It's been a long time since I've done a birding-oriented blog post. It's not that I have not seen birds, but being the opportunistic birder that I am, as well as the lazy blogger, I haven't taken many bird photos this year, or taken the time to report my findings. Today, however, I had a birding moment that not only resulted in a new Year Bird, it also gave me reason to reflect on what makes a good birder and how every experience is a teacher.
In a work-related errand, I went to a small dirt road that had been built over a bog many years ago. This road had been flooded over and washed out many times in recent years. Well duh, you build a road on a wetland, what do you expect? But nevertheless, the township wants to clean out an old ditch to see if it will alleviate the flooding. Truthfully, I'm not the right person to make that determination. I'm not a hydrologist. But even without those credentials, I can tell you I really don't think clearing a little brush and silt out of a ditch will make much of a difference in the drainage of a hundred or more acre bog, especially when the land (bog) is flat and the next stop is a 35 foot deep bog lake. But whatever.
As I paused to look at the side of the road in search of a culvert, I heard the sound of little bits of something dropping from a nearby tamarack. Birding skill #1: Use your ears. I immediately scanned the tree branches for the source, likely a bird or red squirrel feeding on tamarack cones.It took a while, but I finally picked out a flock of about six smallish birds, occasionally flitting from branch to branch as they fed on buds or cones. Birding skill #2: Think habitat. What kind of bird would be using tamarack as a food source? Something told me these weren't chickadees, or goldfinches; they just weren't acting that way. Birding skill #3: Watch for behavioral cues.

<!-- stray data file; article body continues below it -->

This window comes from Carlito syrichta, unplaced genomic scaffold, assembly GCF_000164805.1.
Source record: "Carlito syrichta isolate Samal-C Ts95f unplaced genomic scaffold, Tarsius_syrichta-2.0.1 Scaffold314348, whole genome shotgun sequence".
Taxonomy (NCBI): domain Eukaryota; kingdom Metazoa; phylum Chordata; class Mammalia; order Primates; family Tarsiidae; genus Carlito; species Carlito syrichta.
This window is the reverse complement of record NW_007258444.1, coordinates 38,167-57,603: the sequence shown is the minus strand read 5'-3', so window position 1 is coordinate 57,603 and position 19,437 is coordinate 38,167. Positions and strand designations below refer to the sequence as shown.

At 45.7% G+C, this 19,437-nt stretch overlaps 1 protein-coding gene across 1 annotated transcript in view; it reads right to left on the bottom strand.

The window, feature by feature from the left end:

Recognize these silhouettes yet? The audio calls in the app matched up with what I had heard. And when I zoomed in on this photo, I was able to see some distinctive white wing patches.
White winged crossbills! My first in a long time. But along with the satisfaction of seeing a species that is only seen irregularly, I noticed that my birding skills were becoming more sharp. Perhaps the best way to develop identification skills is not by being told what species is in front of you and then watching it, but by being presented with an unfamiliar species and figuring out what cues might distinguish it from other species.
And, the Sibley iPhone app comes in very handy. :)